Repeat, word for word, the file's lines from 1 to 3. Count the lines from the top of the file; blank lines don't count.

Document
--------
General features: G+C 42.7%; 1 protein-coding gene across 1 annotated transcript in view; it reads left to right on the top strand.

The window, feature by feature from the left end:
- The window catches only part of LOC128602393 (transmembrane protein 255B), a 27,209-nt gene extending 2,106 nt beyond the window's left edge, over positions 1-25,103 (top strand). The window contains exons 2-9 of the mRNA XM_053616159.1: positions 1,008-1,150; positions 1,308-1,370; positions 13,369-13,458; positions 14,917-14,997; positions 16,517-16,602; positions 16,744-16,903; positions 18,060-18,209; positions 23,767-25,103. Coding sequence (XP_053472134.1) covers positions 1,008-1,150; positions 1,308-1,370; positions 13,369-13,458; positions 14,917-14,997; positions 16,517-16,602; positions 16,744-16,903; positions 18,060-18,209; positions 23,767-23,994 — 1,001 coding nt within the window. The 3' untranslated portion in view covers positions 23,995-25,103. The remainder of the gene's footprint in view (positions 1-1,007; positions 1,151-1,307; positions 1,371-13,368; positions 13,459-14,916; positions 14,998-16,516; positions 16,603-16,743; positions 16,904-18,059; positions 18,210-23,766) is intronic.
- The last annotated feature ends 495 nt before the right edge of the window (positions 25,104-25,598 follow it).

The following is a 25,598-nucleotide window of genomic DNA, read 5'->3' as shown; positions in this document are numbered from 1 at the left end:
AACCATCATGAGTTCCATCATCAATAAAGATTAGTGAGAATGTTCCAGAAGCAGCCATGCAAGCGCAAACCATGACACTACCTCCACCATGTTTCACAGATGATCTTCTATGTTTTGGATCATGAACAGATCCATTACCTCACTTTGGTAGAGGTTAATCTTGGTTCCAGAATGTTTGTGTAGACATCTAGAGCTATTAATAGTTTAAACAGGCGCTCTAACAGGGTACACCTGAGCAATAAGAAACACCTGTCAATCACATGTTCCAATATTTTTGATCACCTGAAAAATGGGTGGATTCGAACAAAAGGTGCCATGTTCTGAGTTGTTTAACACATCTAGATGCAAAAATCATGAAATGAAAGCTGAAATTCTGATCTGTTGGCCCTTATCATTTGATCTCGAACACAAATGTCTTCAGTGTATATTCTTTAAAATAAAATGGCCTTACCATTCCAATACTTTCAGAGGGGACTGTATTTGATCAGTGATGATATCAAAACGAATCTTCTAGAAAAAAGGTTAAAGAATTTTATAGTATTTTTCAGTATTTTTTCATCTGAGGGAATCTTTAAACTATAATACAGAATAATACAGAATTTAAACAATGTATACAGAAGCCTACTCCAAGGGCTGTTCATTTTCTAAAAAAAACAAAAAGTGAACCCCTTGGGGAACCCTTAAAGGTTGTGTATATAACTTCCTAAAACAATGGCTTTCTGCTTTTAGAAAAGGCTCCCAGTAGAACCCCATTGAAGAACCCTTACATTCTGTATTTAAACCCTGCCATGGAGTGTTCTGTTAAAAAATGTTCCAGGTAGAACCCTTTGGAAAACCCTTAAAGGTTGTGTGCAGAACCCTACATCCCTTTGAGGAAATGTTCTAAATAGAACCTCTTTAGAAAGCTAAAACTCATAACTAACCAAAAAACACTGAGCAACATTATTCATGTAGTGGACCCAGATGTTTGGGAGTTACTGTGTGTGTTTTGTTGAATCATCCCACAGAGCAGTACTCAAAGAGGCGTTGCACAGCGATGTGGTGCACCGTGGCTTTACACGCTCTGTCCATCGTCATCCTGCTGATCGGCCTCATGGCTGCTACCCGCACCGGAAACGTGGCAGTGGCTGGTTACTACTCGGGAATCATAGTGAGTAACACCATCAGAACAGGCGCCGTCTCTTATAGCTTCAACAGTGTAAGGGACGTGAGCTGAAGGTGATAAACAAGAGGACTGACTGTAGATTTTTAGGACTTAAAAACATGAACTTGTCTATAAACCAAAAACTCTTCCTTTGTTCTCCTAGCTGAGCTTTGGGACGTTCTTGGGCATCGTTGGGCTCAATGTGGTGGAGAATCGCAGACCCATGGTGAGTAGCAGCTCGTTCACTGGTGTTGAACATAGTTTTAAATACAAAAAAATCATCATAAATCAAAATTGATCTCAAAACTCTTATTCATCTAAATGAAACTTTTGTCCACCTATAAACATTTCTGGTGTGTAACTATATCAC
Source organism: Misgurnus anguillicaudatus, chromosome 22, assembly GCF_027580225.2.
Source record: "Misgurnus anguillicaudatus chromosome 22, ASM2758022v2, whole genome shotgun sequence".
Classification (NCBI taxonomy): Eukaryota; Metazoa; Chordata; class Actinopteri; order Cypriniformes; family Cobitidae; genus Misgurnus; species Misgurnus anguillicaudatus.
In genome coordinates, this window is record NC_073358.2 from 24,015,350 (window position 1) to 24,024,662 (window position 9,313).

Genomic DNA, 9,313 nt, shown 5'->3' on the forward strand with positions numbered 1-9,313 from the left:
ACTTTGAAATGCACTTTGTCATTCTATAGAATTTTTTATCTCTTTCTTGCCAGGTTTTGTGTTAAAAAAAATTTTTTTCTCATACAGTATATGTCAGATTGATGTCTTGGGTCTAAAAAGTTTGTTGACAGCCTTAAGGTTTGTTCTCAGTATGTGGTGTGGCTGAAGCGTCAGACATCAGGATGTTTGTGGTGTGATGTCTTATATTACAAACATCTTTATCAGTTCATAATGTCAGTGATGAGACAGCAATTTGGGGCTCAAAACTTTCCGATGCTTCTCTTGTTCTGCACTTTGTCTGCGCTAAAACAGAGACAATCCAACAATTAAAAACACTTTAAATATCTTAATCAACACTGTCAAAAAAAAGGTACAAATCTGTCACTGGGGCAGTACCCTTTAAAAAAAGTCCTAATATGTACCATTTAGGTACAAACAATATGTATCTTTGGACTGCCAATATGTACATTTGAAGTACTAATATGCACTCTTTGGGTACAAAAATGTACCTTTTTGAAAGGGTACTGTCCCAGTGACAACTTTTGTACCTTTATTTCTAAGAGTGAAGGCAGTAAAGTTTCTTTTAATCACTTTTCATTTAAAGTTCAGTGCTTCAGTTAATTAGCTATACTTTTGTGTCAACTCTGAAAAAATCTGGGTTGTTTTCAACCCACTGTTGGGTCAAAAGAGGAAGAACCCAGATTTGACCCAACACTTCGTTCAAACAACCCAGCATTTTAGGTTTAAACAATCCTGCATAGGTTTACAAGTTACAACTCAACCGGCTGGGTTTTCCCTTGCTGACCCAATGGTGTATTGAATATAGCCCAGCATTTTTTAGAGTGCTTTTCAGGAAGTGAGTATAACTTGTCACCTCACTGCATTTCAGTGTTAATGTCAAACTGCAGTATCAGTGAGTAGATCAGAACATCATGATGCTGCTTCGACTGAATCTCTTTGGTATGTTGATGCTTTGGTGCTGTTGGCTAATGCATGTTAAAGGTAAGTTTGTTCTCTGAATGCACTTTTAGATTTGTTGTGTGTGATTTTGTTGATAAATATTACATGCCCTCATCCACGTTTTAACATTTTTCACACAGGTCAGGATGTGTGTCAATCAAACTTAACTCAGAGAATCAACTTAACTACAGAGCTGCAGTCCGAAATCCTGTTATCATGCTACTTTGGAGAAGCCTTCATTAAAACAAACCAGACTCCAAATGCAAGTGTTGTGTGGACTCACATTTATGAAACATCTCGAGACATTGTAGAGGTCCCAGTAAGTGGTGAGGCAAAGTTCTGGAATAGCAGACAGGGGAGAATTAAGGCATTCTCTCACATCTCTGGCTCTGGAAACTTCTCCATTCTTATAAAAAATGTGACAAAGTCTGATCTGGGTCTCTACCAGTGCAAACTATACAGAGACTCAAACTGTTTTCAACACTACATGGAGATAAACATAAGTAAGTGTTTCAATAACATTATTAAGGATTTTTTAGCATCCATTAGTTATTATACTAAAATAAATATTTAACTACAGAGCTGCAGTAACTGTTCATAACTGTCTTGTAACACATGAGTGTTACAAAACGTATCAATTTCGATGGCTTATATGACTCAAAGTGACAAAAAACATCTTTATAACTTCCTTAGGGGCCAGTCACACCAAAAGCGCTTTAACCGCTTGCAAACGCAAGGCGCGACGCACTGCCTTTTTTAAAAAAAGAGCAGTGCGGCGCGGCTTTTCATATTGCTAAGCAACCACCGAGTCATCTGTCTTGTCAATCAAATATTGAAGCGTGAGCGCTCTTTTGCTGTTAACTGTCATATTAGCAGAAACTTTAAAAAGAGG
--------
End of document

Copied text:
General features: G+C 42.7%; 1 protein-coding gene across 1 annotated transcript in view; it reads left to right on the top strand.

The window, feature by feature from the left end:
- The window catches only part of LOC128602393 (transmembrane protein 255B), a 27,209-nt gene extending 2,106 nt beyond the window's left edge, over positions 1-25,103 (top strand). The window contains exons 2-9 of the mRNA XM_053616159.1: positions 1,008-1,150; positions 1,308-1,370; positions 13,369-13,458; positions 14,917-14,997; positions 16,517-16,602; positions 16,744-16,903; positions 18,060-18,209; positions 23,767-25,103. Coding sequence (XP_053472134.1) covers positions 1,008-1,150; positions 1,308-1,370; positions 13,369-13,458; positions 14,917-14,997; positions 16,517-16,602; positions 16,744-16,903; positions 18,060-18,209; positions 23,767-23,994 — 1,001 coding nt within the window. The 3' untranslated portion in view covers positions 23,995-25,103. The remainder of the gene's footprint in view (positions 1-1,007; positions 1,151-1,307; positions 1,371-13,368; positions 13,459-14,916; positions 14,998-16,516; positions 16,603-16,743; positions 16,904-18,059; positions 18,210-23,766) is intronic.